Tolu Ogunlessi on the 21st Century Nigerian Literary Scene

Tolu Ogunlessi discusses the Nigerian literary scene since 2000 in this rich article entitled “Things Fall Together: Nigeria’s literary scene in the 21st century”, which is so good I think Tolu should consider making literary profiles for other African regions. I have the feeling that in all African regions, there has been an increase in literary production, but what would be interesting is to find out what the reading trends on the continent have been. Below is an excerpt of Tolu’s article.

Interestingly, another arena that has seen significant change, and provides evidence of an impressive cultural renaissance in Nigeria, is the one in which Adichie herself occupies a vantage spot: the literary arts. On a recent Saturday afternoon, the Silverbird Lifestyle Store in Victoria Island, was cramped with guests attending the 4th edition of the monthly BookJam reading series; featuring Adichie, Kenyan’s Binyavanga Wainaina, and UK-based Nigerians Chuma Nwokolo and Sade Adeniran.

Lagos is suddenly a hot new destination for writers from all over the world – courtesy of the exploits and efforts of writers like Adichie. Her four-year-old annual Creative Writing workshop, sponsored by Nigeria’s oldest and biggest beer company (which before now appeared to be more at home with sponsoring music festivals and talent hunts) has brought Jason Cowley, Nathan Englander, Binyavanga Wainaina, Jackie Kay, Doreen Baingana and Dave Eggers to Lagos, to facilitate writing sessions. This year Ama Ata Aidoo, Niq Mhlongo and Chika Unigwe are the guest writers.

To read the rest of this brilliant article, go to 3 Quarks Daily, which I now follow with a passion. What a rich website.

Book Review: YOUNG ZIMBABWEAN WOMEN POETS BREAK SILENCE

Title: Sunflowers in Your Eyes – Four Zimbabwean Poets

Editor: Menna Elfyn

Publisher: Cinnamon Press

ISBN: 978-1-907090-13-4

Year: 2010

Reviewed by Tinashe Mushakavanhu 

Zimbabwean poetry has been largely a choir of male voices. The absence of women is too visible in KZ Muchemwa’s Zimbabwean Poetry in English (1978), Musaemura Zimunya and Mudereri Kadhani’s And Now the Poets Speak (1982), Flora Veit-Wild’s Patterns of Poetry in Zimbabwean Poetry (1988) and more recently Jane Morris’ Intwasa Poetry (2008). The agenda of this book is to give women their voices as the editor Menna Elfyn outlines in her preface, ‘this book goes some way in redressing this imbalance.’ 

I read the book with so much relish. It is an empowering book in many ways. In poetry as well as in the other artistic fields, the Zimbabwean woman is often restricted to a subordinate role as a muse, confidant and comforter. This book brings a refreshing insight as the four poets – Ethel Kabwato, Fungai Machirori, Joice Shereni and Blessing Musariri reach out to many dreams.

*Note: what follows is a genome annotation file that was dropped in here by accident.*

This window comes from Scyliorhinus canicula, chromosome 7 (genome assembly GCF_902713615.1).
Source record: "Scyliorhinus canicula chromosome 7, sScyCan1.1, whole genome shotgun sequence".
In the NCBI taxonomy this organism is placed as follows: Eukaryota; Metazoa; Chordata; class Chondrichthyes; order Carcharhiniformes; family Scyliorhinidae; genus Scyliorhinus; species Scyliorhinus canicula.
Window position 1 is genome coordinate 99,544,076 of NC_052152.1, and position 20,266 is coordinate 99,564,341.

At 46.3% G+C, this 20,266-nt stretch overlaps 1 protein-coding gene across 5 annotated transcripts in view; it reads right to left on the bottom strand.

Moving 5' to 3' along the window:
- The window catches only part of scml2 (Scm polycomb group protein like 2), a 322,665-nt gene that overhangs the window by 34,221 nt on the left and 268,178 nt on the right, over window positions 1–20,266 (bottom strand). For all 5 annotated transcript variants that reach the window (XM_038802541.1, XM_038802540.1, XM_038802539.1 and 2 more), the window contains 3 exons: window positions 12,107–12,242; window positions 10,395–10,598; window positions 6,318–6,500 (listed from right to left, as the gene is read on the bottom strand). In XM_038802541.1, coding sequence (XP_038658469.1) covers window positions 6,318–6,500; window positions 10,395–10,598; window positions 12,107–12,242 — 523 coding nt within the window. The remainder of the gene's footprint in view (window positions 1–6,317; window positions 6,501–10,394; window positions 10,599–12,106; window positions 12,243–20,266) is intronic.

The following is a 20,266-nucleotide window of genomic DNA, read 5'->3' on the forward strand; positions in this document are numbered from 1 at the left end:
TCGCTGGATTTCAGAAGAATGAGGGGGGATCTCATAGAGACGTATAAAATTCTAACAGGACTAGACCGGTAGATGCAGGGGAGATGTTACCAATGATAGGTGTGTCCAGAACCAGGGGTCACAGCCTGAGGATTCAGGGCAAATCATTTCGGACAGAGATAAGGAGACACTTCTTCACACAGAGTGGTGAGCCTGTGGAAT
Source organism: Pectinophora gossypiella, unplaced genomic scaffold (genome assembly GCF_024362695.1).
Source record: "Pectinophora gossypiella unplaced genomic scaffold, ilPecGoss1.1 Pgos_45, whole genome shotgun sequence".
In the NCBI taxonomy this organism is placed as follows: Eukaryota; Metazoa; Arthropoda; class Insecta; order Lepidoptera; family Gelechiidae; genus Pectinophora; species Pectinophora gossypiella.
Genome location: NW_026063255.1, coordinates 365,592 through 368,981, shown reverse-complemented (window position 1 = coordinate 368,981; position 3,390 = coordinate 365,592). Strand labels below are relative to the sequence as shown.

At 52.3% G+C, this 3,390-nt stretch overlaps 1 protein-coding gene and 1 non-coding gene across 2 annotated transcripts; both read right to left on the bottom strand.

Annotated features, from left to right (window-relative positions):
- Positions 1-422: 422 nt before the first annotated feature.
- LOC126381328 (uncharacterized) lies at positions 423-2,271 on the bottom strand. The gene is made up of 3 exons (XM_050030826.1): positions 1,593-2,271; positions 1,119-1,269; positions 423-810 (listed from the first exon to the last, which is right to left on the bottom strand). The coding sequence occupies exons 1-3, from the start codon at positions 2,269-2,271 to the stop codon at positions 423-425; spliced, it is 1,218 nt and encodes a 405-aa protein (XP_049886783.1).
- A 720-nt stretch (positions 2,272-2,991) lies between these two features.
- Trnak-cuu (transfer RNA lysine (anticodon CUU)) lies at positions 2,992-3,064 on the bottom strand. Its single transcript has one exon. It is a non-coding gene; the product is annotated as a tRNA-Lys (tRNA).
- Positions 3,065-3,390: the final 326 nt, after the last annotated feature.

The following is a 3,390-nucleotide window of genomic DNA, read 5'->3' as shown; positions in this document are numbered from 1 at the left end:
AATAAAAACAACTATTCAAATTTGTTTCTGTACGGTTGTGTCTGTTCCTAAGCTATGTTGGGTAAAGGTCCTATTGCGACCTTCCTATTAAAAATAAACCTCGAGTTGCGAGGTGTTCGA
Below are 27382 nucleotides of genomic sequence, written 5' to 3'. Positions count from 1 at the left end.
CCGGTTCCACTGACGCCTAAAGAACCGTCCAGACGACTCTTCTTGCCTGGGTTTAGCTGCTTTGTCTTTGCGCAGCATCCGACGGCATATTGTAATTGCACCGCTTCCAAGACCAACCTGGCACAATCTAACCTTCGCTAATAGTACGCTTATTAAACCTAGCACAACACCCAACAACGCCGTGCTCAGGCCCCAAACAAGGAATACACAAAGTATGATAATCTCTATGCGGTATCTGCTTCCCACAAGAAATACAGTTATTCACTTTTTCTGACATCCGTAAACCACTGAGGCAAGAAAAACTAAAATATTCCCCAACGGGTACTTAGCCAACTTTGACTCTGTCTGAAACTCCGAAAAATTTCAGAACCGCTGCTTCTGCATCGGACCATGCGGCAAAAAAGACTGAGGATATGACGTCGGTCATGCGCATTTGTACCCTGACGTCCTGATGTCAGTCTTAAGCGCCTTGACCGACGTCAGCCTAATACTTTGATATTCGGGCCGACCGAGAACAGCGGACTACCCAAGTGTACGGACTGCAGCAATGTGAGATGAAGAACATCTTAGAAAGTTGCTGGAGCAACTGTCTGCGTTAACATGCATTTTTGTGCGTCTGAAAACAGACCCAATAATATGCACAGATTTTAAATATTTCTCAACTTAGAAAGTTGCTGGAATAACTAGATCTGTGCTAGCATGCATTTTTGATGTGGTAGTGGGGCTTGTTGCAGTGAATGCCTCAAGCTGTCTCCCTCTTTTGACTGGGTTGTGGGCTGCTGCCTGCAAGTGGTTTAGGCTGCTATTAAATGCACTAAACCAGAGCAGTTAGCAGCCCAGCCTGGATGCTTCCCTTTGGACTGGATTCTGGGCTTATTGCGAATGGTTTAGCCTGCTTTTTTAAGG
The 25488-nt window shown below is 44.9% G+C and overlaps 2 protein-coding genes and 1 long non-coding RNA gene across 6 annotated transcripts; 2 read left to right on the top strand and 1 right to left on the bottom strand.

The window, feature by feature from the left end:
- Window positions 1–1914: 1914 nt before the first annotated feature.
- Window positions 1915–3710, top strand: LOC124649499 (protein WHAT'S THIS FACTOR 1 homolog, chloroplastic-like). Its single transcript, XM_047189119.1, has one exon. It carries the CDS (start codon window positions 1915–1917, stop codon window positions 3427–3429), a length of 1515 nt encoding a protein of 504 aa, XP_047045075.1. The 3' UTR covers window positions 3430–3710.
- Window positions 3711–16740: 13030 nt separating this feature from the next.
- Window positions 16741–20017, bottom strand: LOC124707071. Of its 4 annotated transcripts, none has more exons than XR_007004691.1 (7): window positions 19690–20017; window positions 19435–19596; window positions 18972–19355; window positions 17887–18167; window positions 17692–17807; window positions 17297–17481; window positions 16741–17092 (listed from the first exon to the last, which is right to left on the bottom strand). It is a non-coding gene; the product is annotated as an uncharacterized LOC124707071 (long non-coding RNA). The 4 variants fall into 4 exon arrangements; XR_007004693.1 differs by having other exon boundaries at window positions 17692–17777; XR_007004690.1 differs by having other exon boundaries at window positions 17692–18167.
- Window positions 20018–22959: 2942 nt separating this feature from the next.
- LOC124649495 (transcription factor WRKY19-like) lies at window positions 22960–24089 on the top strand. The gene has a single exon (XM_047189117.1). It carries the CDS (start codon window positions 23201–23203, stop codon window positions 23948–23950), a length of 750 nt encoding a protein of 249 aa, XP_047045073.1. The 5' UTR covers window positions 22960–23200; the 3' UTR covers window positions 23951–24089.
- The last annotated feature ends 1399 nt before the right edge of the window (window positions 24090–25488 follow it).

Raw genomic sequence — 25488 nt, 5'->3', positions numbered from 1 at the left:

While, it is easy to get lost in the maze of implications concerning gender, these poets write without shouting WOMEN even though sometimes it is a legitimate claim for dignity and equal opportunities. The book is rich in the variety of expression drawing on different styles. The themes are very much wide-ranging and incisive. 

 What is remarkably interesting about the poetry is the autobiographical element, which is often central to women’s poetry as it allows them to express the sufferings, the pain and the deferred dreams of their personas.  However, in Sunflowers in Your Eyes, the poetry is celebrating a life that despite its hardships and injustice is often happy. It is an expression of injustice but also a celebratory expression of life.

 Ethel Kabwato is the most political in the book as she tackles the difficult subjects that have come to define what has been dubbed the Zimbabwe crisis, subjects of land, violence, patriotism through an intelligent employ of irony and wit. Despite being the youngest, Fungai Machirori’s poetry is of yearning, of self-exploration, of seeking answers to questions relating to her identity as a born free, ‘a composition ‘of many things. Joice Shereni writes more about personal relationships and relationships with the larger society. Blessing Musariri’s ‘assured poems’ are of resilience, of journeying away because as she asks in Holding on, ‘Everybody has moved on/What (are) you doing standing still?’ Hers is a more daring poetry that challenges us to alter our perceptions and our minds.

The four young women have proven beyond doubt that Zimbabwean women can write poetry.  Sunflowers in Your Eyes will considerably increase the depth and breadth of our knowledge of ourselves and a constant reminder of the redefining of those selves.  It is a very personal and yet political collection.